Sunday, April 01, 2007

Global Services Location Index is (not) Labor Cost Advantage Index?

As I work in supply chain management area, news related to labor costs or outsourcing always interest me. So does "Malaysia ranks 3rd in labor cost advantage index" in recent newspaper.

The more I dug in, though, I feel the title is inaccurate and, potentially, misleading.

Though I read the article in a newspaper, other news websites, like Bernama, NST, and Business Times, are identical.

The study referred to was done by A.T. Kearney, called Global Services Location Index. Its report, "Labor Cost Advantages of "Offshore" Locations Decline in 2006 According to New A.T. Kearney Study", was posted on March 15. The index itself is comprehensive, comprising of 41 measurements in three major categories.
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About The 2007 Global Services Location Index

The A.T. Kearney Global Services Location Index analyzes the top 50 services locations worldwide against 41 measurements in three major categories: cost, people skills and availability, and business environment.

The Index assigns weightings reflecting the drivers of offshoring decisions based on A.T. Kearney research and engagement experience. Because cost advantages have been the primary impetus behind offshoring, financial factors constitute 40 percent of the total Index weight. People skills and availability and business environment each receive a 30 percent weighting.

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Malaysia does rank 3rd in overall - considering the three categories: financial, people, and environment. However, Malaysia ranks 21st in financial attractiveness, 19th in people skills & availability, and 14th in business environment. Vietnam tops the financial attractiveness category. See the data behind the 2007 Global Services Location Index here (pdf). A.T. Kearney also provides regional highlights of the study. Indonesia, by the way, ranks 2nd, 14th, and 49th in the same categories respectively.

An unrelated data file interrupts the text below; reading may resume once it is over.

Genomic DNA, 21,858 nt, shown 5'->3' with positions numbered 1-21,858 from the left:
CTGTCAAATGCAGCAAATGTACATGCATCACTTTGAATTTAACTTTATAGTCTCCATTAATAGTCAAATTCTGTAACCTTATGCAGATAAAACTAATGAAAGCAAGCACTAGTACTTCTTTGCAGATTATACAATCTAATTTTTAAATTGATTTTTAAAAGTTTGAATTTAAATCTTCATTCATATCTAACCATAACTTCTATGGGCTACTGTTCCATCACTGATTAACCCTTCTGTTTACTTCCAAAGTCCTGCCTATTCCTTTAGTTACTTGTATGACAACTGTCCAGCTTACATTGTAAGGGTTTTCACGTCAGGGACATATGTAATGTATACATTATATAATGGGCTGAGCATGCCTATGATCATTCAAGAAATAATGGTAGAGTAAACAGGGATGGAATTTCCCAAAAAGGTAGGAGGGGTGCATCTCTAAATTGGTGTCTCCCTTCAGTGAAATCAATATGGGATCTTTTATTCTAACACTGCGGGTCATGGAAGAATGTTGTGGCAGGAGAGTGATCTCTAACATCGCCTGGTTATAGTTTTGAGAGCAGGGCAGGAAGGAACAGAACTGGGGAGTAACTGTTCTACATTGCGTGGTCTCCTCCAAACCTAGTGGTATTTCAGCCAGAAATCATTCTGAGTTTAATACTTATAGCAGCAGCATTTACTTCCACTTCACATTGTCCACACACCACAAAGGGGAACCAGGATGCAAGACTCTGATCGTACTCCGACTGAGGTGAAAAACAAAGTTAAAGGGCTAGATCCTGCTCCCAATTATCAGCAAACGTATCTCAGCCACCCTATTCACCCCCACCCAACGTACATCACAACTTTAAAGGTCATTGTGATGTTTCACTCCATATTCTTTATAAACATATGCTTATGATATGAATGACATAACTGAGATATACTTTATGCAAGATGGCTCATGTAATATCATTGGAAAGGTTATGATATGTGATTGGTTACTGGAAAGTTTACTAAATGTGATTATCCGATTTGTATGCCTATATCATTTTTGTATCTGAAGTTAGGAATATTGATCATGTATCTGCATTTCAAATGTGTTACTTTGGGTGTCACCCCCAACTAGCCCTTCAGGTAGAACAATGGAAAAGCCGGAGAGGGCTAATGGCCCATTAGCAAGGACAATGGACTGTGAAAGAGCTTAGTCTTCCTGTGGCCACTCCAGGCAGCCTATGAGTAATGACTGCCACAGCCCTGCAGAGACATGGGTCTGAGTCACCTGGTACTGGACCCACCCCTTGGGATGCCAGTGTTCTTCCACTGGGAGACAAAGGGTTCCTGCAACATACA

Unless I'm totally off, i.e. I'm talking about a totally different study, I think it's pretty fair to say the report is somewhat inaccurate, i.e. there's no such Labor Cost Advantage Index. (I hope my words are politically-correct enough to not get me into trouble.)

One explanation of this, I can recall from one of my previous courses, Managerial Effectiveness, is confirmation bias. So I searched my old class notes (it's Sunday, I can do anything I want, right?) on this topic. Here's what the notes say about confirmation bias: the tendency to gather evidence that is consistent with a prior hypothesis. Some of the reasons are (1) laziness, (2) incomplete search, and/or (3) desire to reach a specific conclusion.
"The human understanding, when any proposition has been once laid down... forces everything else to add fresh support and confirmation... it is the peculiar and perpetual error of the human understanding to be more moved and excited by affirmatives than negatives." - Francis Bacon (1620)
Boooring... enough for the theories.

Another interesting example was when one poll was interpreted in two opposite ways: optimistic and pessimistic. Dave nicely put his views on this. I guess, we really are what we think we are.

So this perhaps can explain why Malaysia’s ministers are blogophobic as Unspun brought up, although in this case it's not only for bloggers, but also other official websites.

Well, I might be simply wrong or be “provocative, politically motivated, inaccurate or just floating rumors for the interests of certain parties.”

On the A.T. Kearney study itself, I'll save it for next week... enough study notes for one Sunday...

Source: A.T. Kearney Global Service Location Index 2007